I have to agree with the previous postings that this should be called McCartney's Wingspan. Although Wings was basically Paul's baby, there should have been more interviews and footage from the rest of the former members (Denny Laine in particular). The absence of Denny Laine is quite disturbing to anyone who has followed this band. McCartney's experience with The Beatles and getting ripped off by their then manager Epstein, cemented his determination to be in control of everything. Laine on the other hand, was not responsible enough to financially plan for his future. The results saw Laine selling his own song rights (most notably Mull Of Kintyre which he co-wrote with Macca) to the ever-enterprising McCartney. Maybe this might be one of the reasons that McCartney did not allow any of the members their own time for interviews. We might have heard shocking tales of conflicting personalities as well as the sheer joy and excitement of being part of the band that became one of the tops of the seventies. I believe that McCartney should have really started Wingspan in 1971 when the group was formed. The solo albums "McCartney" and "Ram" really have nothing to do with Wings as a group. The rest of the footage was interesting to watch but far too little time was spent on the other members of the group and one felt like it was brushed over quickly to get to the glory and triumph that the McCartney once again claimed. Denny Laine was faithful to the McCartneys for almost a decade. He played and supported all the Wings' albums with no exceptions. At the same time, he would be lucky to get two of his own songs on an album. A real Wings' project should have had a lot of input from him (there was none). Instead, McCartney mentions him even less than the others because he didn't leave. By the time McCartney had started Wings, he must have known that his own legacy was already secured with the Beatles. Too bad then that his approach towards Wings did not incorporate the building of a group in a less domineering way. He came close to it with Wings At The Speed Of Sound and the American tour of 1976. There was a higher group participation during this period which explains the great success and Linda's own fond recollection of that line-up. However, by the time the London Town LP arrived, McCartney was back to being in control again (even being careful to list what he plays on each track like hand-claps) and never quite reached the 1976 heights for the duration of Wings.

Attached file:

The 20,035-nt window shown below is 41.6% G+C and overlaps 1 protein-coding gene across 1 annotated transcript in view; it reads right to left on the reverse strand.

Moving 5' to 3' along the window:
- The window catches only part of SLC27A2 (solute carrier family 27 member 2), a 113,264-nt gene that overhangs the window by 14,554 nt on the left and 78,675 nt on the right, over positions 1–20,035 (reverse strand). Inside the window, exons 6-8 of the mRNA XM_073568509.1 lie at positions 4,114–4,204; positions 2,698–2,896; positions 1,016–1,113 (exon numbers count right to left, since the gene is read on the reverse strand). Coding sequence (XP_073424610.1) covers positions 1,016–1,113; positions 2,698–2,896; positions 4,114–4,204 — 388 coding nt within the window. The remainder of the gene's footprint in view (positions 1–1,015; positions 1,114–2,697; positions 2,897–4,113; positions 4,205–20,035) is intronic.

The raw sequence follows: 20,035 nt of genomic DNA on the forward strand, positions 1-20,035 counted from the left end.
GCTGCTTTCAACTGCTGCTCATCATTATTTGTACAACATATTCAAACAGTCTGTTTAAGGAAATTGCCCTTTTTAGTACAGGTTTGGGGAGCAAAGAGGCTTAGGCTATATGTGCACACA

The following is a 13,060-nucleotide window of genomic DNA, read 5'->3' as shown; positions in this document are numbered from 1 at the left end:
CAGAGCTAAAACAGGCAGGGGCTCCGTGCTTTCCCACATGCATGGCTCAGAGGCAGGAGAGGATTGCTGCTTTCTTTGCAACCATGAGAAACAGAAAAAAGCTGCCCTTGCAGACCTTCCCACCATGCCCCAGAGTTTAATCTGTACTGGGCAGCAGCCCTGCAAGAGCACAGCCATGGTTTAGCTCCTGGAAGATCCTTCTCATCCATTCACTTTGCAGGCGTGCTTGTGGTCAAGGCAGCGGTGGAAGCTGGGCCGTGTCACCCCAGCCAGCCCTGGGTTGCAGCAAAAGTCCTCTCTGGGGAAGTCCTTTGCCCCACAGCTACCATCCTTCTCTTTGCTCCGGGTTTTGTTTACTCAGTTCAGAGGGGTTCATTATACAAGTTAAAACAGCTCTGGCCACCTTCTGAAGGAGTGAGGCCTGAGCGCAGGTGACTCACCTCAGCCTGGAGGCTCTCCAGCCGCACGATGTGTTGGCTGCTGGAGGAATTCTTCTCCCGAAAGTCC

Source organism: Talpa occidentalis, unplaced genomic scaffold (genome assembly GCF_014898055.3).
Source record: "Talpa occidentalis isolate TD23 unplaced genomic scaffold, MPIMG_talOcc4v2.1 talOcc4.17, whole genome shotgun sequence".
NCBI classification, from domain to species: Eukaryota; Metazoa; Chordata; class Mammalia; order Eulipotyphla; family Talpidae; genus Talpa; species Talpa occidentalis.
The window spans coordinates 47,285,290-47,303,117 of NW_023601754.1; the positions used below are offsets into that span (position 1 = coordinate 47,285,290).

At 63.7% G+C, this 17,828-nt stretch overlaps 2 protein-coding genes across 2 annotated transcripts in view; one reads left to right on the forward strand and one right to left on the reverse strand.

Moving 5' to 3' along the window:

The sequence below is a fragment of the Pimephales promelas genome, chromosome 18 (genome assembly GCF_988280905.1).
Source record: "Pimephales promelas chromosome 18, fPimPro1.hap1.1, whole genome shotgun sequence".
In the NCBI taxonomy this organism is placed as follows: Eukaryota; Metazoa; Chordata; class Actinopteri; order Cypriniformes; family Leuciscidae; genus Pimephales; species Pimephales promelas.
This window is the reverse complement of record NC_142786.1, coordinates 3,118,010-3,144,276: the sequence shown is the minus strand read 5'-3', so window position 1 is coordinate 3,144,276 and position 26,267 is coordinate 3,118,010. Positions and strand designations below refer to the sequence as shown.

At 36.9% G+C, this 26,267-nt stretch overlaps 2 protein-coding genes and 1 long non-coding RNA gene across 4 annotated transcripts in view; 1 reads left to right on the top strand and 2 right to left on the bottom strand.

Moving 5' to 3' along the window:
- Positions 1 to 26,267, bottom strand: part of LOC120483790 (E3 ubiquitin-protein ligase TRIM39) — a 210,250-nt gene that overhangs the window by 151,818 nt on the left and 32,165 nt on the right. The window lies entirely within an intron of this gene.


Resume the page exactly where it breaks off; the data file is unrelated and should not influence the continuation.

To summarize, Wingspan will always be incomplete until at least we hear from Denny Laine and his own recollections as well as the other band-mates. Come on Paul, you really did not do it ALL yourself. The film is a good walk down memory lane in the seventies from McCartney's perspective and should be viewed as such.
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